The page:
Policosanol is a natural plant wax, which has well-documented health benefits for the treatment of cholesterol (it raises high density cholesterol and lowers low density cholesterol, which is exactly what is needed for anyone suffering from medical cholesterol problems or atherosclerosis). It contains about 60% octacosanol (a long chain polymer). Despite great popularity in Cuba, where it is used as a general health tonic with anti-inflammatory and anti-viral benefits as well as for its cholesterol lowering properties, until very recently policosanol was relatively unknown in the wider world.
This may be for political and trade embargo reasons, reflecting relations between Cuba and the US… however policosanol has come to greater worldwide awareness recently following the publication of Tim Ferriss’ Four Hour Body book in 2010, in which he launched the slow carb diet program and its recommended accompaniment the PAGG supplement stack. In the PAGG stack policosanol is combined with alpha-lipoic acid, aged garlic extracts, and green tea flavanols (ECGC) to create a safe and natural fat-burning cocktail that significantly enhances body recomposition efforts compared to dieting alone.
The only strange thing is that weight loss through policosanol has not been exploited before. Indeed, weight loss was first reported as a side effect of policosanol in the 1980s Cuban studies – but obesity in Cuba in the 80s was not the big issue it literally is in the US today.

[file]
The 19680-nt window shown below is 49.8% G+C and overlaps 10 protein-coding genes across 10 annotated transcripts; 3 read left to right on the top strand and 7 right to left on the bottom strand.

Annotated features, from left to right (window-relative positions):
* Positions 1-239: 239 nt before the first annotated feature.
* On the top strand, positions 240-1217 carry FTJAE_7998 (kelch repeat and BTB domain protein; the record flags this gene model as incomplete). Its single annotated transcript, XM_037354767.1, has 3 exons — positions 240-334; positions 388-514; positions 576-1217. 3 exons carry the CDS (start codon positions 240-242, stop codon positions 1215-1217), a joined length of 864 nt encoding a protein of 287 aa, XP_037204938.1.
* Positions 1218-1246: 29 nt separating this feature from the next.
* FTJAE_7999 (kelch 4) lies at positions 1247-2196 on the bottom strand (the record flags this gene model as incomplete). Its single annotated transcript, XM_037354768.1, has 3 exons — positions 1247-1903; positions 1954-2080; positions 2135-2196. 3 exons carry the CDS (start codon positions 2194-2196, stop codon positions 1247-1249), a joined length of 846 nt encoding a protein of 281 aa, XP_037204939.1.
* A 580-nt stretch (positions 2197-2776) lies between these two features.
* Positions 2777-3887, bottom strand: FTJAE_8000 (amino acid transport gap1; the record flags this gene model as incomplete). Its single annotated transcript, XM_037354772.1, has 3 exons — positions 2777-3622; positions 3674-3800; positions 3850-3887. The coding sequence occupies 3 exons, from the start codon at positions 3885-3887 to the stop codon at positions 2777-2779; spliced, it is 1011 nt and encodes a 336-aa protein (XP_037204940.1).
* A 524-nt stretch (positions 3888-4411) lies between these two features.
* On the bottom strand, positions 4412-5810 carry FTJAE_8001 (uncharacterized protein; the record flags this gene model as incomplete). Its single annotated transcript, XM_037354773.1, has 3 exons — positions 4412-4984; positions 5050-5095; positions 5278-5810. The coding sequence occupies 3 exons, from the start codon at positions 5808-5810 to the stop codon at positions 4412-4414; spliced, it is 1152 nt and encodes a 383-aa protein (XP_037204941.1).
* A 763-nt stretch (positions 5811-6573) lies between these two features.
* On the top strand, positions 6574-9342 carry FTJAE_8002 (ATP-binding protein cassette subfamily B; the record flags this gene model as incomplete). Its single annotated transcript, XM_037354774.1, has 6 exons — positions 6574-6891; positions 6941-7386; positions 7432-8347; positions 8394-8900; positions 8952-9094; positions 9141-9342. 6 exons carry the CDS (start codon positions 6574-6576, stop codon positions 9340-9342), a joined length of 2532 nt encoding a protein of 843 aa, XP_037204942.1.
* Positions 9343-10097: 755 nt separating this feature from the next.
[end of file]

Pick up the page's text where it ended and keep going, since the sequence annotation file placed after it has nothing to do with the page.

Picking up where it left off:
Is it safe to use policosanol? No ill effects have been reported by any of Tim Ferriss’ testers during the development of the PAGG stack, nor in the emergent blogosphere of adherents and self-testers his book sales have spawned. Reputable retailers of the stack such as Pareto Nutrition recommend medical supervision and advice before taking PAGG, for anyone with a pre-existing conditions requiring medical treatment – the precise biochemical pathways involved in its cholesterol-lowering properties are still being explored, but it may work similarly to commercially produced statins, so this could lead to overdosing if combined – ideally policosanol should be used as a supplement BEFORE cholesterol levels are high enough to require medical intervention. Its use alongside any blood-thinning medication is also inadvisable – policosanol may enhance the effects of warfarin, heparin and similar medications, again making effects unpredictable. Other studies have also indicated potential interactions with levodopa, which is used to treat Parkinson’s disease.
Other side effects of policosanol were reported in low levels in the Cuban trials, but all were mild and short term. They included They have included indigestion, skin rash, headache, insomnia, as well as the aforementioned ‘side effect’ of weight loss.
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